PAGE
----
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Home | Articles | Cardiac | Anti-Platelet Therapy in Coronary Heart Disease

Anti-Platelet Therapy in Coronary Heart Disease

Last updated 22nd November 2023

The GJNH consultant cardiologists have recently agreed to use prasugrel as the P2Y12 inhibitor of choice used alongside aspirin in ACS, replacing ticagrelor.  This changes our advice on antiplatelet therapy in coronary heart disease as follows:

Antiplatelet Therapy Prior to Coronary Angiography

ST-Elevation Myocardial Infarction (STEMI) / High Risk NSTEMI (HRNSTEMI)

  1. Patients will be loaded with 300mg Aspirin and 300-600mg Clopidogrel by Scottish Ambulance Service or in A+E prior to transfer to GJNH. On advice from GJNH patients may be loaded with 60mg Prasugrel prior to transfer in their base hospital, alongside Aspirin.

STEMI/NSTEMI with Thrombolysis Advised by GJNH

  1. Patients will be loaded with 300mg Aspirin and 300mg Clopidogrel and treated with tissue plasminogen activators for thrombolysis.
  2. They may then receive Prasugrel as below post PCI, alongside Aspirin.
  3. Prasugrel should not be commenced in the first 24 hours following thrombolysis.

Non ST-Elevation Myocardial Infarction (NSTEMI)

  1. Patients will be loaded with 300mg Aspirin and 300-600mg Clopidogrel, then maintained on 75mg daily of Aspirin and Clopidogrel until transfer to GJNH.

Antiplatelet Therapy Following Angiography

Patients Who Have Undergone PCI

  1. Patients should be loaded with Prasugrel 60mg followed by a maintenance dose of 10mg daily unless:
  2. Patients with CVA/TIA history – Prasugrel is contraindicated. Clopidogrel should be continued at 75mg daily.
  3. Patients ≥75 years old or <60kg – Prasugrel can be continued at the discretion of a consultant cardiologist at a dose of 5mg daily.
  4. Patients with an indication for anticoagulation – Continue Clopidogrel until discussion with cardiologist.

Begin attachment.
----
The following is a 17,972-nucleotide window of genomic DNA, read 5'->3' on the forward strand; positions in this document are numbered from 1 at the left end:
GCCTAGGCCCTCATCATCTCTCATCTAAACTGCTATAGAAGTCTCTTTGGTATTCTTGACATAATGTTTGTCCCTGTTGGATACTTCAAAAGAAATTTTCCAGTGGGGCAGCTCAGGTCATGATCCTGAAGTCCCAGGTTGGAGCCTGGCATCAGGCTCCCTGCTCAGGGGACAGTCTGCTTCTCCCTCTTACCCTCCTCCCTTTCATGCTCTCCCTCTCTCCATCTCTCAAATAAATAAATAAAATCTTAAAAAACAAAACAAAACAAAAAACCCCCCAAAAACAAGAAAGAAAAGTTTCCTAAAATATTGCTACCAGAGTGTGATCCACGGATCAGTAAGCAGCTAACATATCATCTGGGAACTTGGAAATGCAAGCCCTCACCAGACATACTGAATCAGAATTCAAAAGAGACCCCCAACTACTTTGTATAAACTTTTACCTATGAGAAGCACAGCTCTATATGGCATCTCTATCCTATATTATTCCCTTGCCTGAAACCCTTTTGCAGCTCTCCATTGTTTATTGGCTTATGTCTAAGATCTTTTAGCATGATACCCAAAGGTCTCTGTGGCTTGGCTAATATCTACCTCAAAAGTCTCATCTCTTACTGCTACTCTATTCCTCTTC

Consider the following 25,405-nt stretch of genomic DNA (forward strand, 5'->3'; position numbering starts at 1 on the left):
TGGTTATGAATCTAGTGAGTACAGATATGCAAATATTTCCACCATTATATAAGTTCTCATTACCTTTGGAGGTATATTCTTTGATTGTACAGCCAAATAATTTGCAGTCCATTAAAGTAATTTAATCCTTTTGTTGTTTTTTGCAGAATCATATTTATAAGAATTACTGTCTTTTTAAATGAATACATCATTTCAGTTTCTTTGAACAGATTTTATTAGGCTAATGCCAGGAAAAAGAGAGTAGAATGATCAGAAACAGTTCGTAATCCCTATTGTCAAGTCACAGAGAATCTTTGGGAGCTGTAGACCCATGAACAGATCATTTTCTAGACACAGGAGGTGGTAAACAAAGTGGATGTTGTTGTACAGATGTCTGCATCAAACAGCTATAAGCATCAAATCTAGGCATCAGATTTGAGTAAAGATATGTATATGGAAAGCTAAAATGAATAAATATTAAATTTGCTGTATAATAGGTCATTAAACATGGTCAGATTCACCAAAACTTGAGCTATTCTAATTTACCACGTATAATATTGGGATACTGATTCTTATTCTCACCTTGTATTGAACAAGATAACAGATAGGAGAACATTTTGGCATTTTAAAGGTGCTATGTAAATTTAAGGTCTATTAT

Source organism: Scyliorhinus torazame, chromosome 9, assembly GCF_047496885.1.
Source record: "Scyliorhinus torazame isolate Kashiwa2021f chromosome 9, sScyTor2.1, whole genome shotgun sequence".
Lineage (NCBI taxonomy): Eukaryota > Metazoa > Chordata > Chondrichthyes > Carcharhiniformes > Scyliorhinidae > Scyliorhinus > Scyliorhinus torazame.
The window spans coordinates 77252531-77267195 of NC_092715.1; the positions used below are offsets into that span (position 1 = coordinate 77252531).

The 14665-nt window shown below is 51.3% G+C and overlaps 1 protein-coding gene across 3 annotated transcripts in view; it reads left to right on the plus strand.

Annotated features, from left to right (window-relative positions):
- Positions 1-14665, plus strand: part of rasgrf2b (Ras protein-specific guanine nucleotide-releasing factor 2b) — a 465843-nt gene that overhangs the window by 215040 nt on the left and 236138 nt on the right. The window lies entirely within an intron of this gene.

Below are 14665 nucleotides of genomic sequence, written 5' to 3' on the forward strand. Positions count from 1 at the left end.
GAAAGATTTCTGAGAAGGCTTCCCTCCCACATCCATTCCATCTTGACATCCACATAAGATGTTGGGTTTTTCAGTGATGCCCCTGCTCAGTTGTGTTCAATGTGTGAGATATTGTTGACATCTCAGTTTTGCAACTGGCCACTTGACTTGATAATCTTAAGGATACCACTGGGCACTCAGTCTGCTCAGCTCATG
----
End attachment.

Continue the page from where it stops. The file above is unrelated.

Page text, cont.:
5. Duration of Prasugrel will be 6 months post PCI unless otherwise specified by the cardiologist. Longer duration – up to 12 months – can be considered where thrombosis risks outweigh bleed risks. Aspirin should continue lifelong.
  6. Prasugrel can be loaded on the same day as the loading dose of Clopidogrel.

Patients for Whom Medical Therapy is Indicated

  1. Patients will remain on Clopidogrel.  Duration will be specified by the cardiologist.  
  2. Aspirin should continue lifelong.

Patients for Whom Revascularisation with Coronary Artery Bypass Grafts (CABG) is Indicated

  1. Patients will remain on Aspirin and Clopidogrel. Clopidogrel should ideally be held for one week prior to surgery.
  2. Following CABG and removal of epicardial wires, chest drains and central line, patients should be recommenced on Clopidogrel for 12 months unless otherwise specified by the surgeon.

Patients Admitted on Ticagrelor

  1. Patients who have been discharged in the period between November 2022 and November 2023 may be admitted on Ticagrelor from previous intervention. This should be continued until the point of coronary angiography.
  2. It will then be at the discretion of the interventional cardiologist as to whether patients continue on Ticagrelor or are loaded with Prasugrel. This will be reviewed on a patient-by-patient basis.